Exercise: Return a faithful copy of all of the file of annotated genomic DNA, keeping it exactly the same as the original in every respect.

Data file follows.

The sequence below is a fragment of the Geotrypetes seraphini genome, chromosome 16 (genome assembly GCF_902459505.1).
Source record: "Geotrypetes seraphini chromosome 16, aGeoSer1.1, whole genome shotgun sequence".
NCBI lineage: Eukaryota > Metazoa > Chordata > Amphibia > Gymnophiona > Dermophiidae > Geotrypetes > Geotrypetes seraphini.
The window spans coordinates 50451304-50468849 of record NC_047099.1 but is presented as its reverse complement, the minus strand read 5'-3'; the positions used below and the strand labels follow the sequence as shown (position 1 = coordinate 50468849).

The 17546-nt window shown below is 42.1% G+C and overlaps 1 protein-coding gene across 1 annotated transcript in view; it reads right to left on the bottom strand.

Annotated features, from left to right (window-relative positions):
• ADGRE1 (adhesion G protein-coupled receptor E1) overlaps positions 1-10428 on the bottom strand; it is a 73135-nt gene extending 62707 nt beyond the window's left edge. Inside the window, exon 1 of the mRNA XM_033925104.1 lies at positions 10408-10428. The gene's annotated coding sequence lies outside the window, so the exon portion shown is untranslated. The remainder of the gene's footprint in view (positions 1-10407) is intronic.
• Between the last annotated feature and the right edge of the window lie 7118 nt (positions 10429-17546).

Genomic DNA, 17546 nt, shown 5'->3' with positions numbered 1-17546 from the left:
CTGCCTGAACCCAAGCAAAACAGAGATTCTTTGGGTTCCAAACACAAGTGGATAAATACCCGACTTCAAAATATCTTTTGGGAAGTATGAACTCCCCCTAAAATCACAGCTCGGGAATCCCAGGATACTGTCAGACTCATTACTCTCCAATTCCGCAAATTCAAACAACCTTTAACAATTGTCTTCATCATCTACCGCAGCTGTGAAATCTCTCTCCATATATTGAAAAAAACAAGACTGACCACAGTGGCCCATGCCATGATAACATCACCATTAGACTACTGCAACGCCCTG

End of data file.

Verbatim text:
The sequence below is a fragment of the Geotrypetes seraphini genome, chromosome 16 (genome assembly GCF_902459505.1).
Source record: "Geotrypetes seraphini chromosome 16, aGeoSer1.1, whole genome shotgun sequence".
NCBI lineage: Eukaryota > Metazoa > Chordata > Amphibia > Gymnophiona > Dermophiidae > Geotrypetes > Geotrypetes seraphini.
The window spans coordinates 50451304-50468849 of record NC_047099.1 but is presented as its reverse complement, the minus strand read 5'-3'; the positions used below and the strand labels follow the sequence as shown (position 1 = coordinate 50468849).

The 17546-nt window shown below is 42.1% G+C and overlaps 1 protein-coding gene across 1 annotated transcript in view; it reads right to left on the bottom strand.

Annotated features, from left to right (window-relative positions):
• ADGRE1 (adhesion G protein-coupled receptor E1) overlaps positions 1-10428 on the bottom strand; it is a 73135-nt gene extending 62707 nt beyond the window's left edge. Inside the window, exon 1 of the mRNA XM_033925104.1 lies at positions 10408-10428. The gene's annotated coding sequence lies outside the window, so the exon portion shown is untranslated. The remainder of the gene's footprint in view (positions 1-10407) is intronic.
• Between the last annotated feature and the right edge of the window lie 7118 nt (positions 10429-17546).

Genomic DNA, 17546 nt, shown 5'->3' with positions numbered 1-17546 from the left:
CTGCCTGAACCCAAGCAAAACAGAGATTCTTTGGGTTCCAAACACAAGTGGATAAATACCCGACTTCAAAATATCTTTTGGGAAGTATGAACTCCCCCTAAAATCACAGCTCGGGAATCCCAGGATACTGTCAGACTCATTACTCTCCAATTCCGCAAATTCAAACAACCTTTAACAATTGTCTTCATCATCTACCGCAGCTGTGAAATCTCTCTCCATATATTGAAAAAAACAAGACTGACCACAGTGGCCCATGCCATGATAACATCACCATTAGACTACTGCAACGCCCTG